Regarding the Budget Study Session

In 2013, Clarence voters overwhelmingly rejected a school tax increase of 9.8% – well over the state’s tax cap.  The message that sent to the school’s board, teachers, students, and parents was that the community would not support maintaining the school’s excellent people, classes, and services if it meant taxes being raised in excess of that cap.

Even though the people who led the fight against the tax increase that year pretended they cared about the quality of the schools, class sizes went up, and we still lost many sports, clubs, teachers, and curricula. It was left to families to raise funds to restore some of what we lost, and most of those tax opponents did nothing to help.

Their supposed concern was nothing but propaganda.

They’re at it again, but the difference now is that the district is proposing a tax increase that is within the state’s cap. This means you’ll get a rebate check for the entire amount of the increase, which for a $200,000 house is about $71.

They still insist that they’re concerned about the quality of the schools, but their propaganda won’t fool people twice. Already, they’re blitzing local media with letters to the editor bemoaning the school tax “compounding” by 2 – 4% every year.

That is a lie.

The average tax increase since the 2008/2009 budget has been 1.4%. The average spending increase during that period has also been 1.4%.  What “compounding”?

They wring their hands over propositions to replace dilapidated buses with new, safe buses to transport our kids. They demand that this be privatized. But Clarence parents are largely happy with our bus service, except when an older bus breaks down. What could be more critically important than safely transporting our children to and from school? Not only would privatizing bus services lead to any measurable savings in cost, but we would be entrusting our kids to an outside company, and unknown drivers unfamiliar with the routes, all handled not by the best service, but by the lowest bidder.

One especially wrongheaded notion is that an at-cap budget should be voted down this year to send some sort of misguided message to Albany about “local control”. We have a locally elected school board that administers a locally controlled school district. The only message you send by voting down an at-cap budget is that you don’t care about the students, teachers, or education.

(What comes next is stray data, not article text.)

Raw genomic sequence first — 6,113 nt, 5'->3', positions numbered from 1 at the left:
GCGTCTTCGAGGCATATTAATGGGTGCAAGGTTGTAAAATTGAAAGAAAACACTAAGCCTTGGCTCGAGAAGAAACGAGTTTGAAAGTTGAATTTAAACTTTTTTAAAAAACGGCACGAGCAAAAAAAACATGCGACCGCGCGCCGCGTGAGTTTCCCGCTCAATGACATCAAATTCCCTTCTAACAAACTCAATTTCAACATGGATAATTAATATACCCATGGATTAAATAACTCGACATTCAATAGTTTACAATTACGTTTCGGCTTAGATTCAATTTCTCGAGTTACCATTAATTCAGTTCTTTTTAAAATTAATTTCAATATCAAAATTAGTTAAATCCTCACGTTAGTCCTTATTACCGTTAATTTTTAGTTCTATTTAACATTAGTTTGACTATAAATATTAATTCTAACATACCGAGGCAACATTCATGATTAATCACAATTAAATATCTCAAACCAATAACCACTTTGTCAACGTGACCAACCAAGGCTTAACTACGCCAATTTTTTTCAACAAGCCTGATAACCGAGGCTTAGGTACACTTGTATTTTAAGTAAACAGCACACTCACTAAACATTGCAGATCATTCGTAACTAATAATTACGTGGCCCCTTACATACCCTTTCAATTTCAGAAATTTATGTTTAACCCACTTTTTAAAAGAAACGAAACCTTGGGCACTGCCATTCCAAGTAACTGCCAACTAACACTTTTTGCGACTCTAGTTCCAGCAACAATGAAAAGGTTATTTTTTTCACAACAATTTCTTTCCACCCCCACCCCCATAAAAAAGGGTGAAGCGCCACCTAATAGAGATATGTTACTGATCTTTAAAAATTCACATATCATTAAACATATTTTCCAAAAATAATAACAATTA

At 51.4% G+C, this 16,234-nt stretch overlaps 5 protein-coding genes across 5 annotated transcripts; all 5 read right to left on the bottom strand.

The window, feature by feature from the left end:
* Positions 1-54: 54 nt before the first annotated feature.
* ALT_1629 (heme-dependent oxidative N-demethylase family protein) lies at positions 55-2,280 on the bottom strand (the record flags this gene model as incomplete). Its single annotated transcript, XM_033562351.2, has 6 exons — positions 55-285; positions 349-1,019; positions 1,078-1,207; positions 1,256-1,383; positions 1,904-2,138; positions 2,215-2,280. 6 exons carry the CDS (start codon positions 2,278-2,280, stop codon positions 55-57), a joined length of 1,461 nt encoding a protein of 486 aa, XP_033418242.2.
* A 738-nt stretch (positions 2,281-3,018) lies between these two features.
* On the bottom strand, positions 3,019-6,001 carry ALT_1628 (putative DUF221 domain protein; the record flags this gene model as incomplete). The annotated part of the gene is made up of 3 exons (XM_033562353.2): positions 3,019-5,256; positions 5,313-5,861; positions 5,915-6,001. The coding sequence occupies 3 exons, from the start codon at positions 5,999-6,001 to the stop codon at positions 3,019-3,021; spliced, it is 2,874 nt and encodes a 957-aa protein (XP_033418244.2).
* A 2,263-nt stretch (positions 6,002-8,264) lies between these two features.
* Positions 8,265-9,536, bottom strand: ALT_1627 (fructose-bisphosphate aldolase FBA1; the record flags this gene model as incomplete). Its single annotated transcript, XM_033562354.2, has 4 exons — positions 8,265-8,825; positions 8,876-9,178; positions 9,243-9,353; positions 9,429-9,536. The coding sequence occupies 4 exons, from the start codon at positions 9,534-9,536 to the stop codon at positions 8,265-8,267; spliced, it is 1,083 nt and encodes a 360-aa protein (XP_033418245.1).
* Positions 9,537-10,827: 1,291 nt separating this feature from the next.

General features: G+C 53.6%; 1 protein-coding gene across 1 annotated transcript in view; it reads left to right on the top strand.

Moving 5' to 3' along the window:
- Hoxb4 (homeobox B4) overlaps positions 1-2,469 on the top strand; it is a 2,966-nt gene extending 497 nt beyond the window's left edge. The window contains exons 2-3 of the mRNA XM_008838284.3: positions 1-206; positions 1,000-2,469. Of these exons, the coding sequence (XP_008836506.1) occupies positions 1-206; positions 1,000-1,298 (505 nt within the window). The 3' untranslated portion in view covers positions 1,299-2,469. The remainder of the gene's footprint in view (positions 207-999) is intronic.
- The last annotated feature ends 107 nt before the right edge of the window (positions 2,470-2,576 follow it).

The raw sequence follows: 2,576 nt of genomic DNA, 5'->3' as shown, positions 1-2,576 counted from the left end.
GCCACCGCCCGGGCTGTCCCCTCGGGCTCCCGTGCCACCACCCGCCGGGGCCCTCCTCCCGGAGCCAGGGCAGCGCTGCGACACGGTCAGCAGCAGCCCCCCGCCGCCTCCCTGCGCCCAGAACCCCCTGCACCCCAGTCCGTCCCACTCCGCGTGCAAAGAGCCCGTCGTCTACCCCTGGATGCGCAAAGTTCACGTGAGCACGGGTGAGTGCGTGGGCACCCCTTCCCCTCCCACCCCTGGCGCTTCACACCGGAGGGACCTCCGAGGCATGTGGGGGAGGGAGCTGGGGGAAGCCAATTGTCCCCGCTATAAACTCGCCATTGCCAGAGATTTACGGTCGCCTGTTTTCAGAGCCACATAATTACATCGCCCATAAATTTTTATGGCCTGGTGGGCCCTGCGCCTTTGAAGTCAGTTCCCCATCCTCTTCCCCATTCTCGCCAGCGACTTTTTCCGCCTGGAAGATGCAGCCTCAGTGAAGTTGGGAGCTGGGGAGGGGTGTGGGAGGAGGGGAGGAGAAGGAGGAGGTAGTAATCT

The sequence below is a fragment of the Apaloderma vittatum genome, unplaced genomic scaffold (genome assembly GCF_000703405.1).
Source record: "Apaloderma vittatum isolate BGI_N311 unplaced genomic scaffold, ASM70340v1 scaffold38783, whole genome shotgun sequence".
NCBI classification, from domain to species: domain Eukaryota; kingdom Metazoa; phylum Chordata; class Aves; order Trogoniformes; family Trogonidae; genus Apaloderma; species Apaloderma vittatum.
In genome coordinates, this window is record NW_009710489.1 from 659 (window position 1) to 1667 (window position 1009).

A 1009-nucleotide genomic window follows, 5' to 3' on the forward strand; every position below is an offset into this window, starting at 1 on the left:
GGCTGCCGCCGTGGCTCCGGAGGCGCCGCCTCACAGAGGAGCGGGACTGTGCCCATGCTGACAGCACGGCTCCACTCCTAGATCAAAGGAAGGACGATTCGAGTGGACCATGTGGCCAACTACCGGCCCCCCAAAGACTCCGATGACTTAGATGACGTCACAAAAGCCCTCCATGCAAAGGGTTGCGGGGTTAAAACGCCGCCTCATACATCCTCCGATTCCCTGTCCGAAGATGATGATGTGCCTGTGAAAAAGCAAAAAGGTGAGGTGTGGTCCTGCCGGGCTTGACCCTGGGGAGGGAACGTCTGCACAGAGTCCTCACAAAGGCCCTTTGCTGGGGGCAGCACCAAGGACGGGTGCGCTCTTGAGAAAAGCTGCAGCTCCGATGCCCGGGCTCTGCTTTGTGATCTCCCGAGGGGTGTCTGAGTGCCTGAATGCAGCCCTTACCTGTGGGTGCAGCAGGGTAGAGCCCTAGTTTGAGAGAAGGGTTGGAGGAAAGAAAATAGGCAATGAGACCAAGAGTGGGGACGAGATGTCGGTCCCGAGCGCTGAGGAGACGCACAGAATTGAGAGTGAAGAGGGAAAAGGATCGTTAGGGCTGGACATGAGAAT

School districts in New York are organized pursuant to law. You simply cannot force a locally elected school board to break the law by voting down a budget. It would not change Albany, and the board would be powerless to anything except hold a re-vote.

Our schools are dependent on millions in state aid from Albany. What these tax opponents are suggesting – if legal or successful – would increase their local school tax bill exponentially. I somehow doubt that’s a desirable result for them, or for anyone.

In short, these tax opponents are unwittingly clamoring for a double-digit school tax hike.

Some try and scapegoat our teaching professionals, blaming their comparatively modest salaries and enviable state benefits. Oftentimes, tax opponents like to say that government should be run like a business. Taking that a step further, consider that 85% of Clarence teachers are rated by the state as “highly effective”.  If 85% of a business’ workforce exceeded expectations, they’d get bonuses, not vilification and layoffs.

People move to Clarence because our taxes are low and our schools are excellent. It’s a special equation that other districts don’t enjoy – we have schools in WNY that are far less efficient than ours and cost a lot more, yet attain poor results. No one matches our frugality and results. Why on Earth would we destroy that?

The district has lost $16 million in state aid since 2008, not counting cuts in foundation aid. We’ve already lost teachers and increased class sizes. We don’t need more of that – these cuts are unsustainable, not the tax increasing averaging less than the rate of inflation over 7 years.

Some people will question why the tax cap is over 4% this year. It includes paying off debts for capital projects – projects that Clarence already voted on, and which passed overwhelmingly. Propagandists claim that these costs used to be included in the regular operating budget.  That’s not only not true, but would be illegal.

We see these incredible stories about elementary school kids learning about science, the engineering program in the middle school and high school, and the amazing accomplishments from our singers, tech crews, and musicians. Indeed, Clarence was just rated one of the 388 best communities for music education by the NAMM Foundation.

As long as we follow the law, we have to abide by Albany’s rules.  Just like we expect our kids to follow the rules. We can advocate to change them, and the school board and parents have done just that, with challenges to the gap elimination adjustment, the APPR system, and common core implementation problems and testing. Voting down the budget does nothing to advance those efforts. On the contrary, it weakens our schools and our community.

Clarence’s tax rate is significantly lower than in other communities, but we pay more in real dollars. That’s because our properties are worth more than in other places. Why? Partly because our taxes our low, and partly because our schools are so excellent.

Let’s not ruin a good thing.

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